Charlotte Epstein, Experiences of bodily privacy are changing in the contemporary surveillance society
Wednesday 6 August, 3.30pm – 5.00pm 2014
University of Western Sydney
In this paper I consider how our experiences of bodily privacy are changing in the contemporary surveillance society. To this end I use biometric technologies as a lens for tracking the changing relationships between the body and privacy that underwrite our modern democratic polities. Adopting a broader genealogical perspective, however, I begin by retracing the role of the body in the constitution of the modern liberal political subject. I consider successively two quite different understandings of the subject, the Foucauldian political subject as theorized by Michel Foucault, followed by the subject of psychoanalysis analysed by Jacques Lacan. My genealogy of the modern political subject begins with the habeas corpus, and observes a classically Foucauldian periodization, the historical succession of a regime of sovereignty¹ with a regime of governmentality¹ within which our surveillance societies are currently taking shape. In the final part of the article, instead of the unidirectional Foucauldian gaze, I switch to a two-way scopic relationship, by way of Lacan¹s analysis of the mirror stage. I locate both the place of the body and the function of misrecognition in the constitution of the psychic subject. The psychoanalytic perspective, in which the powerful gaze is revealed as that of the Other, serves to appraise the effects upon the subject of excessive exposure. I conclude to the importance of the subject¹s being able to hide, even when she has nothing to hide. By considering these two facets of subjectivity, political and psychic, I hope to make sense of our enduring, and deeply political, passionate attachment to privacy, notwithstanding the increasing normalization of surveillance technologies and practices.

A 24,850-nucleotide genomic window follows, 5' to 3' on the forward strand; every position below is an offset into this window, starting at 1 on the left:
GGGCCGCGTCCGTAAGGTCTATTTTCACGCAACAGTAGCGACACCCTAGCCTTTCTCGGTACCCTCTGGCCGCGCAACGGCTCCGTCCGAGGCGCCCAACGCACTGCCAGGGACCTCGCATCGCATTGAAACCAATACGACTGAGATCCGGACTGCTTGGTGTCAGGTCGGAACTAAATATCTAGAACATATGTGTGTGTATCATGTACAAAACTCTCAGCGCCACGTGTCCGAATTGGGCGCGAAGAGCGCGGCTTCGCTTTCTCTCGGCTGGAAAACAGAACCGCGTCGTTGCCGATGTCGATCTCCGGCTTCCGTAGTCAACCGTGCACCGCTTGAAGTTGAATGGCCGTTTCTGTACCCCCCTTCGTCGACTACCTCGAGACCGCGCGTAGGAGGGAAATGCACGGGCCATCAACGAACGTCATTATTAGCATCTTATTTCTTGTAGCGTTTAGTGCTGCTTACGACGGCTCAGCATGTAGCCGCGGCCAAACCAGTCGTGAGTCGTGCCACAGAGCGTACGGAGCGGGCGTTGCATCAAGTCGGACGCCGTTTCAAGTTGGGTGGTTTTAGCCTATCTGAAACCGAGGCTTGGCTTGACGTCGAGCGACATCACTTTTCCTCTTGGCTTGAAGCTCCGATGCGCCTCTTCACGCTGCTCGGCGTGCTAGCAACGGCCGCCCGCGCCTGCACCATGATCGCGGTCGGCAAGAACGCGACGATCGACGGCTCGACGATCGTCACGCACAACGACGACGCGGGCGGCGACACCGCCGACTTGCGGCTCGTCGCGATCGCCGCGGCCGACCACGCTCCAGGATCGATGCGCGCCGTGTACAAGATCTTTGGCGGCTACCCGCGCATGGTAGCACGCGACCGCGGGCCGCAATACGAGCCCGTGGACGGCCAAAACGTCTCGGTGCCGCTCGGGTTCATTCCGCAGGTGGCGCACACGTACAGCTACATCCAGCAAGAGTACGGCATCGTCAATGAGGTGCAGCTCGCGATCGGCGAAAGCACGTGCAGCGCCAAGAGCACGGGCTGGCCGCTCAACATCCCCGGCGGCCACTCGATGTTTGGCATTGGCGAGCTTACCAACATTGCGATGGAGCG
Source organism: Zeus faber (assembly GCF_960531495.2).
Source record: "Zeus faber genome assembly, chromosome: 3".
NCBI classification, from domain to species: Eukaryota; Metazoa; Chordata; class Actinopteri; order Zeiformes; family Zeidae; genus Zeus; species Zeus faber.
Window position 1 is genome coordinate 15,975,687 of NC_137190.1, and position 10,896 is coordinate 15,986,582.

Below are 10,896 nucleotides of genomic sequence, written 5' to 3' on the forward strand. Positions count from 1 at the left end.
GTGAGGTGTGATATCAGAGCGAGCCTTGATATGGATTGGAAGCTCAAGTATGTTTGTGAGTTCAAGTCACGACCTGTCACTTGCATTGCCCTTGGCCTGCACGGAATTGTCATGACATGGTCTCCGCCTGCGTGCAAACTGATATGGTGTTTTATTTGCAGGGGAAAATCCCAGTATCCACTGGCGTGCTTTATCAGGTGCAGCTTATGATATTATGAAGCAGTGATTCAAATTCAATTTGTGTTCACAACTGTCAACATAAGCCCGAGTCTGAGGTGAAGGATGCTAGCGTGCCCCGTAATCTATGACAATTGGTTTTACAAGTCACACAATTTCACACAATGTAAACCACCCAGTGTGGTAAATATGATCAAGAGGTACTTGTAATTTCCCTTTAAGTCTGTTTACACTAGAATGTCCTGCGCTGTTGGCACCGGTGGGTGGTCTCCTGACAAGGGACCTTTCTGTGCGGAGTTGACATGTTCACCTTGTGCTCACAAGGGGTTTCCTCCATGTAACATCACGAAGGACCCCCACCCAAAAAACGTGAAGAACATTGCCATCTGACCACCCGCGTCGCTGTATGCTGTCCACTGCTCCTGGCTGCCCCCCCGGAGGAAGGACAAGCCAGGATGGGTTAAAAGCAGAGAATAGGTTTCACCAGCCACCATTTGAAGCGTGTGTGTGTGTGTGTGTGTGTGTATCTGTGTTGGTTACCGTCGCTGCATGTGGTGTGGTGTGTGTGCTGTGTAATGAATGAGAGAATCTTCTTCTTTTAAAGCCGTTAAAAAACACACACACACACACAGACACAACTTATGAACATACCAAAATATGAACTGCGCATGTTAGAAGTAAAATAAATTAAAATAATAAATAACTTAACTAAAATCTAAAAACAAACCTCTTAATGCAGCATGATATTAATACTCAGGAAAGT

My interests are in the areas of International Relations theory, particularly in post-structuralist approaches and discourse theory, critical security studies and global environmental politics. In my book, The Power of Words in International Relations: Birth of An Anti-Whaling Discourse, I approach the topic of whaling both as an object of analysis in its own right and as a lens for examining the role of discursive power in international relations.